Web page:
Dave [00:10:53] Right. These are survival techniques. She’s got a normal that other children aren’t exposed to or aware of, and she’s just trying to survive. You imagine someone that is early teen, even mid-teen, even an 18- or 19-year old, that you’re out on the streets, and that’s your life, you’ve got to hone some survival skills.
Yeardley [00:11:18] Yeah.
Jay [00:11:19] And the predators know that. That’s what they go after. One of the things that Amanda discloses is that she had spent a night with Andy in a hotel room, and Amanda gave us the name of that hotel. So, I go to that lower-rent hotel and contact the staff, and they were very helpful. What Andy did is when he booked this hotel room, he had to give his ID, so we know it’s definitely him. Well, the policy of the hotel is every adult that checks in has to give their name and ID. Well, because of Amanda’s age, she doesn’t have ID. So, Andy rents the room for one adult and one child. So, on the registration for the hotel, it says, “Guests: One adult, one child.”
Yeardley [00:12:08] Again, he knows how old she is, or he knows how old she isn’t at least.
Jay [00:12:12] Yes. Okay, well, this is going to be an easier case to prove. But he was out of town, I think by a week later, so he had gotten wind that the police might be involved, and he had found another girlfriend who was actually 18 in this other town. I contacted their department, and they were very helpful. They gave us several resources, several officers to help track this guy down. When they did track him down, we were able to arrest him. It was something like 11:00 at night, and they met us halfway between our town and their town. I told them we had probable cause to arrest him, sent an affidavit their way. They grabbed him and exchanged him, and I lodged him at jail that night.
While he’s in the jail, he went to the nurse because on the jail staff, there are nurses who evaluate the inmates. Well, he had been having some pain while urinating, and he had contracted a sexually transmitted disease. When the nurse asked him who his sexual partner was, he said, “It’s Amanda, and this is her date of birth.”
Yeardley [00:13:17] Ah!
Jay [00:13:18] So, not only was that great just testimony wise from the nurse, but she documented it contemporaneously on the form. So, now we have him admitting to a sexual assault with the victim in this case on a medical document. So, this was very compelling evidence for the DA and within about a week of this, he had pled guilty ahead of schedule.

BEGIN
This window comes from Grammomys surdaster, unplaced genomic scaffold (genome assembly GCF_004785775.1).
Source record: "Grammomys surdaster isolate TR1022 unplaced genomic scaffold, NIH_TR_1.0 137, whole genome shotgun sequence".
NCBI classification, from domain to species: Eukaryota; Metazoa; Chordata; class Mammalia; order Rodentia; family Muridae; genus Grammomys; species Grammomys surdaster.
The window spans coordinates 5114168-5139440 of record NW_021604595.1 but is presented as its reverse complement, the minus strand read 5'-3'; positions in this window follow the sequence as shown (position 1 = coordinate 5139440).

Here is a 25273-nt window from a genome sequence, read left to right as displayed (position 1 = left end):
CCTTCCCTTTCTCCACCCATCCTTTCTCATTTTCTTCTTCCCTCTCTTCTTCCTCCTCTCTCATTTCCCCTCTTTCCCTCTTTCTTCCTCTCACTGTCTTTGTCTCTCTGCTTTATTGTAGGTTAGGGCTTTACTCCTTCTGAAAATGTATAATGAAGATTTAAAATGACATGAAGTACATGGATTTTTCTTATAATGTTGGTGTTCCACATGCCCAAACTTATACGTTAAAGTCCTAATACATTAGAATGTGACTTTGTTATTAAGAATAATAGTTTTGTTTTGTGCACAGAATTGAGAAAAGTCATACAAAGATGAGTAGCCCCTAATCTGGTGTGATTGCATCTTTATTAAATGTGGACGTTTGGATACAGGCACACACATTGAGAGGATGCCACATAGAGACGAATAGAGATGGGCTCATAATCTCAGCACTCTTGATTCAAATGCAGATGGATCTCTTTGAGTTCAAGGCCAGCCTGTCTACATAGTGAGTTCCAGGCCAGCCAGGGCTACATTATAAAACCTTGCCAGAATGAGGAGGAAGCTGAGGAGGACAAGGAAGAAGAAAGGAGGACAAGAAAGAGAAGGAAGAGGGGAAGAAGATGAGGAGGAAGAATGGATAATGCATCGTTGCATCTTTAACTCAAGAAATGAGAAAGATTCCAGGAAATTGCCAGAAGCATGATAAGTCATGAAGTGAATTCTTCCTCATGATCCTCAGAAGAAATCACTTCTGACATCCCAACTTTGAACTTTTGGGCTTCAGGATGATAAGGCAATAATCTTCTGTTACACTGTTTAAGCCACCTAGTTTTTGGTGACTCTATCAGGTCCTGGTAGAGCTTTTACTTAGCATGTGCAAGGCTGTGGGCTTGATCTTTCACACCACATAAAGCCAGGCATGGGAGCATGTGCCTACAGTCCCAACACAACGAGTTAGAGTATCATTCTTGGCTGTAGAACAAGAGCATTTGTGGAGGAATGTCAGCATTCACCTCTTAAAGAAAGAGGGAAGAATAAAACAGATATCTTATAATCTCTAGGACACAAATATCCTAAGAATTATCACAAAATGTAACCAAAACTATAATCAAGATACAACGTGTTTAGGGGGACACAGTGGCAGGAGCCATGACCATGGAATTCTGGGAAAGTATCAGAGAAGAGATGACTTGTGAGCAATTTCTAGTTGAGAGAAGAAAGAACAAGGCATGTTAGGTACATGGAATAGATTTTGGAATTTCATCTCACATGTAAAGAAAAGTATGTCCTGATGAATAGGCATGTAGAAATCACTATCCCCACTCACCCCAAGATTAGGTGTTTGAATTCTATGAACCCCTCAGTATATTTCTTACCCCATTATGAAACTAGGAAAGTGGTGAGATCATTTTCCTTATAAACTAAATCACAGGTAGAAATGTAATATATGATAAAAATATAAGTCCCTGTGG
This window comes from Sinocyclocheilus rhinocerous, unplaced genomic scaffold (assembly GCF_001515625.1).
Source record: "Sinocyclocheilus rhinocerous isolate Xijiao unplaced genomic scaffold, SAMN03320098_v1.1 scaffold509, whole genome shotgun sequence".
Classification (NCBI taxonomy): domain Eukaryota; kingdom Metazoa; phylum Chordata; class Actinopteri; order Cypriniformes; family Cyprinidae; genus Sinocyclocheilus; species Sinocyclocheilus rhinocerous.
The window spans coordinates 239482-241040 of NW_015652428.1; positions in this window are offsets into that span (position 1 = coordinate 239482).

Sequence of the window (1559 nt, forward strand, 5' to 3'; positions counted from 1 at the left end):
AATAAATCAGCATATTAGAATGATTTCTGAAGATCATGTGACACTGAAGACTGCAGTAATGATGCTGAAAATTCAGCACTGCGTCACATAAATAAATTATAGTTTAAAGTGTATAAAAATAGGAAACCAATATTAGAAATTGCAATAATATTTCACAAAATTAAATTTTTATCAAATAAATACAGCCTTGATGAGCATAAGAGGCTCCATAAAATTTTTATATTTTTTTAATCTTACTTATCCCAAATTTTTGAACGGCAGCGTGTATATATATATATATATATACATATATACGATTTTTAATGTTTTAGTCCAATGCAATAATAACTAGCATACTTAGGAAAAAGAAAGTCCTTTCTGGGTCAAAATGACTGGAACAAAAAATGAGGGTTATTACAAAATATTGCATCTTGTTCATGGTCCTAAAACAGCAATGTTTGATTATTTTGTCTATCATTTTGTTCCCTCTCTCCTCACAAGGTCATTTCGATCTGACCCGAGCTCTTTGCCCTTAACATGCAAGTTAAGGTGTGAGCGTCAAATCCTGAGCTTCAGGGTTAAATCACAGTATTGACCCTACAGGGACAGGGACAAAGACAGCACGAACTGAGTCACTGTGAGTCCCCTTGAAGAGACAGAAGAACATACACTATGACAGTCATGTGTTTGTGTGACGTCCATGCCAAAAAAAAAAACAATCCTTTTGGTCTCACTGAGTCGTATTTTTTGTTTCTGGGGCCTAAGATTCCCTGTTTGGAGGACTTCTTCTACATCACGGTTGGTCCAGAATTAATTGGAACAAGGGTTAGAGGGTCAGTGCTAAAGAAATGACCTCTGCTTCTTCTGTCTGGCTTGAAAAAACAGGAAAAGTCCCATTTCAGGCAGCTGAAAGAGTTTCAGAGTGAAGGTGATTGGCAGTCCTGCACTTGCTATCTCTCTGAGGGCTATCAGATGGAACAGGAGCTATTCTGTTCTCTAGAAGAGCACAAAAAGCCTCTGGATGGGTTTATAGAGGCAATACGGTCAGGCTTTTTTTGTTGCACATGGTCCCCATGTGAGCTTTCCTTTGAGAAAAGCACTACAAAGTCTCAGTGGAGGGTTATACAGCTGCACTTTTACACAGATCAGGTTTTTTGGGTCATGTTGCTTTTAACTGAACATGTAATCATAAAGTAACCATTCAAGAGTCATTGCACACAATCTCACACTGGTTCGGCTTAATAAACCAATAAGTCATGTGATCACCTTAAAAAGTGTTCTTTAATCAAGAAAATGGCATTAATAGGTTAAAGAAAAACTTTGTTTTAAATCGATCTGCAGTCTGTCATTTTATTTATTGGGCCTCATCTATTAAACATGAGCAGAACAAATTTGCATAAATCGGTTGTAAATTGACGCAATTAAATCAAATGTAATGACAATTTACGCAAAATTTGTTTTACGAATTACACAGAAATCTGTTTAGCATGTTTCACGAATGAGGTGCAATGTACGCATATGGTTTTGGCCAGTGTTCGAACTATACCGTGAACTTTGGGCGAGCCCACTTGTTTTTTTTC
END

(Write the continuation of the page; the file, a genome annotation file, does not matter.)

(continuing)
Dave [00:13:40] That’s incredibly efficient work to get that kind of timeline on a plea deal.
Jay [00:13:46] Yeah. And I think his attorney told it to him straight up and said, “This doesn’t look good. You can either hang out here in county or get this show on the road.” He pled guilty, and was shortly off to prison.
Yeardley [00:13:57] Wow. And what about our Amanda?
Jay [00:14:01] We came across other instances of adults sexually assaulting her. At this point, Amanda was not wanting to be the center of attention through the police again, for those cases, and we were unable to put any other together. I’ve seen Amanda several times just walking down the street during the day, and she’s going about her life.
Yeardley [00:14:31] Is she still running away from home?
Jay [00:14:33] Hasn’t when I last checked.
Yeardley [00:14:35] Is there any recourse for the system that’s in place to be able to help her? You all often speak about the system itself is overwhelmed anyway. And so, I’m curious, in a situation like this where Amanda is chronically abused, what do you do?
Dan [00:14:53] I think you just don’t give up.
Dave [00:14:55] She hasn’t gotten to the point where she’s able to accept all the help that could be made available to her. I’m not saying the system’s perfect, but it gives you some coping skills and life management skills that haven’t gained traction with her yet.
Yeardley [00:15:13] And that is just devastating. Sweet Amanda.
Dan [00:15:17] I’m hopeful that someday there’s a change in her life that completely turns everything around.
Yeardley [00:15:22] Right, where she sees the possibility. I think it’s very hard to go towards something if you already have decided or are convinced it’s not going to work. That’s a really tall order no matter what.
Jay [00:15:34] Yeah.
Yeardley [00:15:38] Well, Detective Jay, thank you so much. I really hope that one day you come back and tell us that Amanda has found her way to safety, and she’s all right.
Jay [00:15:49] Yeah.
Yeardley [00:15:51] In the meantime, thank you all for being here today, and for advocating for the Amandas in your towns.
Dave [00:15:58] Thank you.
Dan [00:15:58] Thank you.
Yeardley [00:16:02] So there you have it, another slice of snackable content here on Patreon. And just like our regular episodes, Small Town Dicks on Patreon is produced by Gary Scott and me, Yeardley Smith, and coproduced by Detectives Dan and Dave. Our associate producers are Erin Gaynor and The Real Nick Smitty. Our editors extraordinaire are Logan Heftel and Soren Begin. And Logan also composed our Patreon theme music. And finally, our books are cooked and cats wrangled by Ben Cornwell. The team is forever grateful for your support.